Act 355 – BN’s decision entraps Muslim MPs

 |Mar 31, 2017
Najib may have pulled a masterstroke to jolt Muslim MPs from Pakatan Harapan in the Act 355 wrangle.

If ‘the government’ has continued with its plan to take over the Act 355 Private Member’s Bill from Hadi and tabled it as a government bill, that would create a few negative perceptions.

First would be that ‘the government’ means just Umno and does not include the other 12 members of Barisan Nasional.

In that case, what DAP has been saying all these years is true.

So why should the other 12 parties bother to remain in Barisan Nasional?

Better the others all leave Barisan Nasional and let Umno and PAS form a new coalition without the rest.

The second negative perception created would be that Umno was so worried that the non-Malays or non-Muslims will not support Barisan Nasional in the next general election.

So Umno is very desperate for the Malay-Muslim votes, which is why it took over the tabling of Act 355 from Hadi.

This is Umno’s desperate attempt to woo the Malay-Muslim votes, which it would not get if it does not ‘prove’ it was more Islamic than PAS.

What happens now is that the Act 355 was no longer Umno-PAS versus ‘the rest’ – ‘the rest’ here means about 20 or 30 other political parties (from both sides of the political divide), religious groups (Muslim groups included) and civil liberty movements (many with Muslims included), etc.

The issue has been ‘simplified’ to Muslims who want the sharia amendments versus non-Muslims and Muslims who do not want the sharia amendments.

Consensus

To Umno, it has done its Islamic duty by agreeing for ‘the government’ to take over the tabling of the Act 355.

However, since ‘the government’ also comprises of 12 other non-Umno parties, the matter must first be brought to the Barisan Nasional council for discussion and the 12 have outvoted Umno.

Umno now can either tell the other 12 to go to hell and prove DAP right or, in the spirit of consensus, listen to the other 12.

Barisan Nasional has already set its ground-rules, which was actually done during the time of Mahathir Mohamad.

All parties must unanimously agree to anything that Barisan Nasional does and a simple majority is not good enough.

Even if just one of the 13 parties object then Barisan Nasional cannot do it.

That is also how the Conference of Rulers make decisions on matters related to Article 153, Islam, the national language, etc.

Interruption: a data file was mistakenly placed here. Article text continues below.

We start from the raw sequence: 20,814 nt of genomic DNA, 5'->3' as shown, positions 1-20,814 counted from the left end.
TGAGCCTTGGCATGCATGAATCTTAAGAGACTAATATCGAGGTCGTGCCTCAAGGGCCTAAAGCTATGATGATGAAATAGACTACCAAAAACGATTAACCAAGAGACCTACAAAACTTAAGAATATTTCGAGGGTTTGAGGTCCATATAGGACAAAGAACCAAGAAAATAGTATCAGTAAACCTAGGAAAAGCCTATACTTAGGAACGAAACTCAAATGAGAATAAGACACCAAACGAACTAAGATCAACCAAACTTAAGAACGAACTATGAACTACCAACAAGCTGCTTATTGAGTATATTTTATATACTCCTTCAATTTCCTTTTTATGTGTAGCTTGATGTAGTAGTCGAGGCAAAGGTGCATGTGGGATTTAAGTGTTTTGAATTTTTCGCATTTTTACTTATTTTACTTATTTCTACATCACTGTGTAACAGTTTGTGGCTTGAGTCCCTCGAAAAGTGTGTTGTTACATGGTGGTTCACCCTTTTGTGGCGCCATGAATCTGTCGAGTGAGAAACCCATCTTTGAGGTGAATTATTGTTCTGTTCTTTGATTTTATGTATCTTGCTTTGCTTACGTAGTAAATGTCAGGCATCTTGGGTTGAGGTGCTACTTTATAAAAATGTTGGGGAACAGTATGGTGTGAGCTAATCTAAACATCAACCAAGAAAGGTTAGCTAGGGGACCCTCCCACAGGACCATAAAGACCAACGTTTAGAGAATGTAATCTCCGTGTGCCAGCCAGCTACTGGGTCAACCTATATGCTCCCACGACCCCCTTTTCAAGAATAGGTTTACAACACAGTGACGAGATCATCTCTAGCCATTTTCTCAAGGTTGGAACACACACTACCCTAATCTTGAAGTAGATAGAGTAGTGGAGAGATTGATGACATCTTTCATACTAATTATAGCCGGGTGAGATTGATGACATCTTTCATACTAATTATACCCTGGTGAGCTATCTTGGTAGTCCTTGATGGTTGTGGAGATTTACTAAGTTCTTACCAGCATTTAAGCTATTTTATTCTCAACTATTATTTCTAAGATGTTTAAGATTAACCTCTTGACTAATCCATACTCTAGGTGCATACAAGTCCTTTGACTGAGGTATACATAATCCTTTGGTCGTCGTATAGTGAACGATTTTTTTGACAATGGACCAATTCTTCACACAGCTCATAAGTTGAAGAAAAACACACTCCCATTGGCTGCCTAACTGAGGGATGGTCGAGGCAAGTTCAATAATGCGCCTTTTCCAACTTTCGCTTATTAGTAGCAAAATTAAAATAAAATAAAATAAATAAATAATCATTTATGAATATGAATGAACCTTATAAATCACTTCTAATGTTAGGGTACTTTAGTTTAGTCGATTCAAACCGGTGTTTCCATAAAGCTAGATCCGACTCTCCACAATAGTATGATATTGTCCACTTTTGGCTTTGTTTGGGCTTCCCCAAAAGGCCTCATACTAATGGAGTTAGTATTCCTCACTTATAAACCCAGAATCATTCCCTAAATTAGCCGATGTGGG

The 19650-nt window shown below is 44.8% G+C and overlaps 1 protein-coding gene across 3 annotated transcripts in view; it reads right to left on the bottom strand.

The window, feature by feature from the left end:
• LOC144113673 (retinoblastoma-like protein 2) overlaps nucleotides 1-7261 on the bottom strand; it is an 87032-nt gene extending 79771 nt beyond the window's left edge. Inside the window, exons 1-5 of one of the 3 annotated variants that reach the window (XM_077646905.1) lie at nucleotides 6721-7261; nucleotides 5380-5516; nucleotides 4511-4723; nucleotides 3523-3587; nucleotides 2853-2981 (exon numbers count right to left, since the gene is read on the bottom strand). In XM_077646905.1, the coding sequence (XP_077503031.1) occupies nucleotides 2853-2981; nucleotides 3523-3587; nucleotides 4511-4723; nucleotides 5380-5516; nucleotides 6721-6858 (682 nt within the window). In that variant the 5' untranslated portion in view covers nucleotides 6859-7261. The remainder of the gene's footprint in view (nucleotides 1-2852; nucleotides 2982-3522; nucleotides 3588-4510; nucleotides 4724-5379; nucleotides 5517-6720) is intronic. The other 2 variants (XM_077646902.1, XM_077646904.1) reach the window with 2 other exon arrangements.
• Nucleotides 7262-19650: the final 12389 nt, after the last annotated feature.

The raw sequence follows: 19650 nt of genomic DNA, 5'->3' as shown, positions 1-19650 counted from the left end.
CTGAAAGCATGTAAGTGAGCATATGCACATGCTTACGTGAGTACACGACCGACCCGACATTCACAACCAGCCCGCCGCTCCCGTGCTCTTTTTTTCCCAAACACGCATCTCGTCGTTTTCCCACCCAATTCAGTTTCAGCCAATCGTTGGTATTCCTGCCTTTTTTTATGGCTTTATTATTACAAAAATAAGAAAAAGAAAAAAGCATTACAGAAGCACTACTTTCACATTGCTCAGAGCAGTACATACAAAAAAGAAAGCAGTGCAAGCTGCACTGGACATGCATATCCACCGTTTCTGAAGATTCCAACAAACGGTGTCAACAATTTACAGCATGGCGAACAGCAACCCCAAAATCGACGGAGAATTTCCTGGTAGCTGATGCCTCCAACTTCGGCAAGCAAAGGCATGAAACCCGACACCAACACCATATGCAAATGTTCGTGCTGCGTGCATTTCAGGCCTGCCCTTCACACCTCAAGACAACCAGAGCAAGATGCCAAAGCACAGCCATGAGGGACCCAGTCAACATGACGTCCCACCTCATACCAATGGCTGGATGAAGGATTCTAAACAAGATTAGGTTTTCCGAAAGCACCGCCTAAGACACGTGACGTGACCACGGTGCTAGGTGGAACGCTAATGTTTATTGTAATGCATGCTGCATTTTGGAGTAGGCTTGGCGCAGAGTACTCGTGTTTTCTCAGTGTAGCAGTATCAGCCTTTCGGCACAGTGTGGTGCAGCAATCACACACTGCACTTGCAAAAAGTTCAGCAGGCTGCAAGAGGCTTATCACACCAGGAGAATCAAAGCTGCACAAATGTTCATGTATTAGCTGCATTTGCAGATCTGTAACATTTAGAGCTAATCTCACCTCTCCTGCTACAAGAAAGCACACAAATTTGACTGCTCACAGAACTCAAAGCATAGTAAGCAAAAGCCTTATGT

It is either unanimous by ten rulers or else no go.

Muslim MPs dilemma

To PAS it has also done its Islamic duty.

It has brought the Act 355 to Parliament and it is now out of PAS’ hands.

It is now up to the Muslim MPs to ‘tepuk dada tanya iman’ or vote according to their conscience.

If their conscience says oppose the Act 355 then they will oppose it.

Finally it all boils down to between you and Allah.

It no longer has anything to do with PAS, Umno, Hadi or Najib.

If you think this is what Allah wants then vote accordingly.

If you think this is not what Allah wants then vote against it.

It is up to each Muslim MPs to decide.

Hadi can only drag the horse to water.

Hadi cannot force the horse to drink.

That is the long and short of it all.

This also deflects the allegation that Hadi was trying to stay in power with the support of Umno and that Hadi was Umno’s puppet.

What now are they going to say about Hadi since they are saying he had been played out or sold out by Najib and Umno?

When it was first announced that ‘the government’ was going to take over from Hadi the tabling of the Act 355, the opposition, DAP in particular, mocked and condemned Najib and Umno.

Now that they announce ‘the government’ was not going to take over from Hadi the tabling of the Act 355 after all, the opposition, DAP in particular, also mocked and condemned Najib and Umno.

I suppose if even God cannot please both the farmers and the fishermen at the same time how can Najib please DAP that sees rain as both good and bad at the same time and can never be made happy? – Malaysia Today

Disclaimer – The opinions expressed above are strictly those of the author and do not reflect or represent the views of Malaysia Outlook.

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Raja Petra Kamarudin or RPK, cousin to the Selangor Sultan, is one of Malaysia's earliest online 'citizen journalists'. He started his website in 1995 before the internet 'explosion' triggered by the Reformasi movement in September 1998. Malaysia Today was launched as a blog in August 2004 and is one of the few pioneer blogs still active and posting articles on a daily basis 24-7. RPK, 66 years old, has been writing since 1990.